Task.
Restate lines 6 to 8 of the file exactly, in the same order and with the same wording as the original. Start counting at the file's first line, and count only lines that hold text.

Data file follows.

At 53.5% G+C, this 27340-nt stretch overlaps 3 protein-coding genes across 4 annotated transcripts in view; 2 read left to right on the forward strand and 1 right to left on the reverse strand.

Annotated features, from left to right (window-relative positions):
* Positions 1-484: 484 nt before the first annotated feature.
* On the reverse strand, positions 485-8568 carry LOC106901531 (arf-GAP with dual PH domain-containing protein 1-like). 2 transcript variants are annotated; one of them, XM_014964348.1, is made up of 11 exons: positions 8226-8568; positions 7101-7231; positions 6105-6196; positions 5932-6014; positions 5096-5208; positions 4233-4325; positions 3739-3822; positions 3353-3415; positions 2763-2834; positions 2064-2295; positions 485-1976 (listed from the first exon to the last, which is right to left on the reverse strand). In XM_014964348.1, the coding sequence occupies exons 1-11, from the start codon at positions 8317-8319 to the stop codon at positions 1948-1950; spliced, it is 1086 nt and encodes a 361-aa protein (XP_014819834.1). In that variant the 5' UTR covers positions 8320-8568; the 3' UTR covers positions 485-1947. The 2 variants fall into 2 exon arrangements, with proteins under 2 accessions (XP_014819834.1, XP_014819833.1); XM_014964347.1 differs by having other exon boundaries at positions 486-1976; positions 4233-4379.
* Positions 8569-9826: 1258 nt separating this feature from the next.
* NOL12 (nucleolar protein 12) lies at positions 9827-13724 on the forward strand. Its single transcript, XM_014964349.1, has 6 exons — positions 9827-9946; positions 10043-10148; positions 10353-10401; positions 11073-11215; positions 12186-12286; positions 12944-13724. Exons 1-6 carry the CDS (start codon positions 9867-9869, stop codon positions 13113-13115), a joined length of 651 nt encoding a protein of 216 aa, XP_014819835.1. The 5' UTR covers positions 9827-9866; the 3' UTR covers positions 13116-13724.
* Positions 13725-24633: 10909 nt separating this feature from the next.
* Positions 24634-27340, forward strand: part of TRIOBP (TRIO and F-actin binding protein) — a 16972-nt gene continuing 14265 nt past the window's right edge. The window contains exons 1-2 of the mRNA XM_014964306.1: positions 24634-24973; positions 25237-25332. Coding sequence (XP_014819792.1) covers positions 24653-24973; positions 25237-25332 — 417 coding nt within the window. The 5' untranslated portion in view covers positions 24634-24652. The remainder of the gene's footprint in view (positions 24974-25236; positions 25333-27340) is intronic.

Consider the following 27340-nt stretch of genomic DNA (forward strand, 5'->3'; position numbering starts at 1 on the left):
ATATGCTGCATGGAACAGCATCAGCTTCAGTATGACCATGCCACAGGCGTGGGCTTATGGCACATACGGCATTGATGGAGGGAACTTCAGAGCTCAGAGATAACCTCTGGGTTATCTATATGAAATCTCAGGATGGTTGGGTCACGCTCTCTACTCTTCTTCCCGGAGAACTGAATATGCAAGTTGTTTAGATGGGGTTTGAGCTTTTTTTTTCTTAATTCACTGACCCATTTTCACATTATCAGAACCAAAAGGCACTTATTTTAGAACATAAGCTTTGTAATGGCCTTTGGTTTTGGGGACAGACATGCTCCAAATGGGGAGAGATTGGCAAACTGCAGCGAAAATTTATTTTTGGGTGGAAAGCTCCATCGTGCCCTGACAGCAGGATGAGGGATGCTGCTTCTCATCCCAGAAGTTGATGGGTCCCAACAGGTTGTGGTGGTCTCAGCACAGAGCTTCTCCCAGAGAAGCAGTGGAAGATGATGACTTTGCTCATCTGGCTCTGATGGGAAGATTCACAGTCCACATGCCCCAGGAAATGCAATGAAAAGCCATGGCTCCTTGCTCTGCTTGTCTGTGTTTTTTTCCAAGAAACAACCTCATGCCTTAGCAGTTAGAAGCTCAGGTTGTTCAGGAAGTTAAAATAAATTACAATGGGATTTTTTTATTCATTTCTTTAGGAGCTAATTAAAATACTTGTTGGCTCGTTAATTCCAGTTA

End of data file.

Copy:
* NOL12 (nucleolar protein 12) lies at positions 9827-13724 on the forward strand. Its single transcript, XM_014964349.1, has 6 exons — positions 9827-9946; positions 10043-10148; positions 10353-10401; positions 11073-11215; positions 12186-12286; positions 12944-13724. Exons 1-6 carry the CDS (start codon positions 9867-9869, stop codon positions 13113-13115), a joined length of 651 nt encoding a protein of 216 aa, XP_014819835.1. The 5' UTR covers positions 9827-9866; the 3' UTR covers positions 13116-13724.
* Positions 13725-24633: 10909 nt separating this feature from the next.
* Positions 24634-27340, forward strand: part of TRIOBP (TRIO and F-actin binding protein) — a 16972-nt gene continuing 14265 nt past the window's right edge. The window contains exons 1-2 of the mRNA XM_014964306.1: positions 24634-24973; positions 25237-25332. Coding sequence (XP_014819792.1) covers positions 24653-24973; positions 25237-25332 — 417 coding nt within the window. The 5' untranslated portion in view covers positions 24634-24652. The remainder of the gene's footprint in view (positions 24974-25236; positions 25333-27340) is intronic.